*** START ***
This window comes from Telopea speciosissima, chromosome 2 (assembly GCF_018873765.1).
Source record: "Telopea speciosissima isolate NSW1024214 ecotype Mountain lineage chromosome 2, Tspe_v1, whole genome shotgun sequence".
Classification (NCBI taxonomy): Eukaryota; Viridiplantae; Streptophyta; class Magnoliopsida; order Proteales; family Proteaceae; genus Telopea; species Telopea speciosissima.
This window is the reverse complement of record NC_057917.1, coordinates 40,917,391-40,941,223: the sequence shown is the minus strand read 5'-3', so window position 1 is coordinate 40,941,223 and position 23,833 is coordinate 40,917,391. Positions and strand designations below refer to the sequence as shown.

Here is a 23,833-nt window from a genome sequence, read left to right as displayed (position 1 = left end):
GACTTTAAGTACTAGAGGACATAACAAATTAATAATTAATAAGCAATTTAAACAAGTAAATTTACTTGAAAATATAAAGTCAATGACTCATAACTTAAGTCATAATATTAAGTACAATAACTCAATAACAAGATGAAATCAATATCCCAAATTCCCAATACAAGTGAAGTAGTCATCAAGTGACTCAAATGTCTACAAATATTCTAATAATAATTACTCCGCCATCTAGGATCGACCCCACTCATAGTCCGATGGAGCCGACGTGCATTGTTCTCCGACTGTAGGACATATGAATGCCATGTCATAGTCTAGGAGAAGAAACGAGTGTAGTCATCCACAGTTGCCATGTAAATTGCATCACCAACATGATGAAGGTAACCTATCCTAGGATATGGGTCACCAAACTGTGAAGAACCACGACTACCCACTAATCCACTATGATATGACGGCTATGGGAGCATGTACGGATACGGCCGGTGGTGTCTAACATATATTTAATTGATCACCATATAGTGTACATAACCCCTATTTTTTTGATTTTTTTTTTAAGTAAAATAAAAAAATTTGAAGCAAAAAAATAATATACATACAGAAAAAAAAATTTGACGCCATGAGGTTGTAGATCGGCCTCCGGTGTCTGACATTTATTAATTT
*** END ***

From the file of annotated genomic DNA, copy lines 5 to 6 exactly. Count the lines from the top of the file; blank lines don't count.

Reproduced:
Here is a 23,833-nt window from a genome sequence, read left to right as displayed (position 1 = left end):
GACTTTAAGTACTAGAGGACATAACAAATTAATAATTAATAAGCAATTTAAACAAGTAAATTTACTTGAAAATATAAAGTCAATGACTCATAACTTAAGTCATAATATTAAGTACAATAACTCAATAACAAGATGAAATCAATATCCCAAATTCCCAATACAAGTGAAGTAGTCATCAAGTGACTCAAATGTCTACAAATATTCTAATAATAATTACTCCGCCATCTAGGATCGACCCCACTCATAGTCCGATGGAGCCGACGTGCATTGTTCTCCGACTGTAGGACATATGAATGCCATGTCATAGTCTAGGAGAAGAAACGAGTGTAGTCATCCACAGTTGCCATGTAAATTGCATCACCAACATGATGAAGGTAACCTATCCTAGGATATGGGTCACCAAACTGTGAAGAACCACGACTACCCACTAATCCACTATGATATGACGGCTATGGGAGCATGTACGGATACGGCCGGTGGTGTCTAACATATATTTAATTGATCACCATATAGTGTACATAACCCCTATTTTTTTGATTTTTTTTTTAAGTAAAATAAAAAAATTTGAAGCAAAAAAATAATATACATACAGAAAAAAAAATTTGACGCCATGAGGTTGTAGATCGGCCTCCGGTGTCTGACATTTATTAATTT